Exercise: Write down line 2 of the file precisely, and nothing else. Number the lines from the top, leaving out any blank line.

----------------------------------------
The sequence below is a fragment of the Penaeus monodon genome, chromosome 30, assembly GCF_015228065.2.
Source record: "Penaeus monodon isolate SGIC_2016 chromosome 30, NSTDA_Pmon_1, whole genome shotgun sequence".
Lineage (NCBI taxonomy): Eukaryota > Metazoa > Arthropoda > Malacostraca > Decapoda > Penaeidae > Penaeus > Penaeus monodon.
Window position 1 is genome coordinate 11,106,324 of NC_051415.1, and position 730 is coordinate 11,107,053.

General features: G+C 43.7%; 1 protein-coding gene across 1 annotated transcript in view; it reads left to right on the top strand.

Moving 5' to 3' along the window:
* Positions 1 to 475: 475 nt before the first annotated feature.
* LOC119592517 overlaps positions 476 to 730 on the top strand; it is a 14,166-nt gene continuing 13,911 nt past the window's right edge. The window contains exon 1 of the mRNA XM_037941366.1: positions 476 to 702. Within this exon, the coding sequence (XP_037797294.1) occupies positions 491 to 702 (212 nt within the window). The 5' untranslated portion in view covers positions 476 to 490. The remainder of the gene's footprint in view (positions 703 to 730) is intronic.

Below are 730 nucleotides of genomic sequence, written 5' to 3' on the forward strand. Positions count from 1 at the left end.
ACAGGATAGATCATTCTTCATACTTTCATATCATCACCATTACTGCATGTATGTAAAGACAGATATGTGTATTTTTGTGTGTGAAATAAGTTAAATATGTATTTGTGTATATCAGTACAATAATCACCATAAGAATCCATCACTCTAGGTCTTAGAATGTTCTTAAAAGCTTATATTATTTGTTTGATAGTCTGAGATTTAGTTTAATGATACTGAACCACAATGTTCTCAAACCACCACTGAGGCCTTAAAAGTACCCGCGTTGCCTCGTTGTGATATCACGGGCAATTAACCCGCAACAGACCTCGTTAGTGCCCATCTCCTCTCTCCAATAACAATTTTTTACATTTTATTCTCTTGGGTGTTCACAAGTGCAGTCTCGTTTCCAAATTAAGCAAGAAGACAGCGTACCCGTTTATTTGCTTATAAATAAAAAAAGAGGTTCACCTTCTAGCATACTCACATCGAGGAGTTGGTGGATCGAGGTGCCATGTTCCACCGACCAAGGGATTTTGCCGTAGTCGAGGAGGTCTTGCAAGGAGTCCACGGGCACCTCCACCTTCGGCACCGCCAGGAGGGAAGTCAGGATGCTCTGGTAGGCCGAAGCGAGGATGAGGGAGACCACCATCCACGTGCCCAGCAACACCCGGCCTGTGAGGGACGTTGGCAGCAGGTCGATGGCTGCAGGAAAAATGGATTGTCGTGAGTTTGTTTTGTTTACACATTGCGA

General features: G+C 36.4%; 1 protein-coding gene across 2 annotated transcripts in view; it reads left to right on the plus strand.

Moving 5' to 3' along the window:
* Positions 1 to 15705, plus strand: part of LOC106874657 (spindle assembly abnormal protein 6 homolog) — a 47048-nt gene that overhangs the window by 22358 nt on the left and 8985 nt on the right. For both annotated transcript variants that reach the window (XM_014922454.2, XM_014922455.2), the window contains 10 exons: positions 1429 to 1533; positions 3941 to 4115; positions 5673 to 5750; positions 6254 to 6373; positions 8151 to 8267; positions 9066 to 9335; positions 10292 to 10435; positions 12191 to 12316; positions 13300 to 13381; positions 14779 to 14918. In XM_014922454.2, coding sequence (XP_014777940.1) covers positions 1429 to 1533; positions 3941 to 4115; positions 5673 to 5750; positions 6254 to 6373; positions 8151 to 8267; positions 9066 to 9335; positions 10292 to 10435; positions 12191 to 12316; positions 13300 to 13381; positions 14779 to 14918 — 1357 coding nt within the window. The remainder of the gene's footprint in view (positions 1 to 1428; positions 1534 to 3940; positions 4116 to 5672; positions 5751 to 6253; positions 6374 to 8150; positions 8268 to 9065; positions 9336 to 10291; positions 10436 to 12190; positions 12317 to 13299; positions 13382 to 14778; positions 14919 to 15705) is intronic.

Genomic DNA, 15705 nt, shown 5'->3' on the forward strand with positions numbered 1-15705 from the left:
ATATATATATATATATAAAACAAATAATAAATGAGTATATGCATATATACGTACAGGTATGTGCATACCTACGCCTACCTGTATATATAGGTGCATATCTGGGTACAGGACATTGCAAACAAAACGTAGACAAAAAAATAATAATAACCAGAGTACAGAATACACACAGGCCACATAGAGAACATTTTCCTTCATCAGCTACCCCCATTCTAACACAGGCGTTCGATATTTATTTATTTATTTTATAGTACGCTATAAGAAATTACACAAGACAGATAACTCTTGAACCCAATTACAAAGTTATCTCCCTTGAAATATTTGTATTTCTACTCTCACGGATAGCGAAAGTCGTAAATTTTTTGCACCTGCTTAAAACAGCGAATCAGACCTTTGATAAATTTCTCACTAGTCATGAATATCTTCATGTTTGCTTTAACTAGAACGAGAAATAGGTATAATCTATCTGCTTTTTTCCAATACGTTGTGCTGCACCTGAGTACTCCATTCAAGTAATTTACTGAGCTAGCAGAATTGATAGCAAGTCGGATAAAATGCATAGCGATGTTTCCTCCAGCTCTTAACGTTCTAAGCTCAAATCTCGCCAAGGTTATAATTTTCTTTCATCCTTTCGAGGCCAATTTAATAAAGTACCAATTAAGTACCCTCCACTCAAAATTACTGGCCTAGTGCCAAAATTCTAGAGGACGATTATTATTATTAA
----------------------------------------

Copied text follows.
Source record: "Penaeus monodon isolate SGIC_2016 chromosome 30, NSTDA_Pmon_1, whole genome shotgun sequence".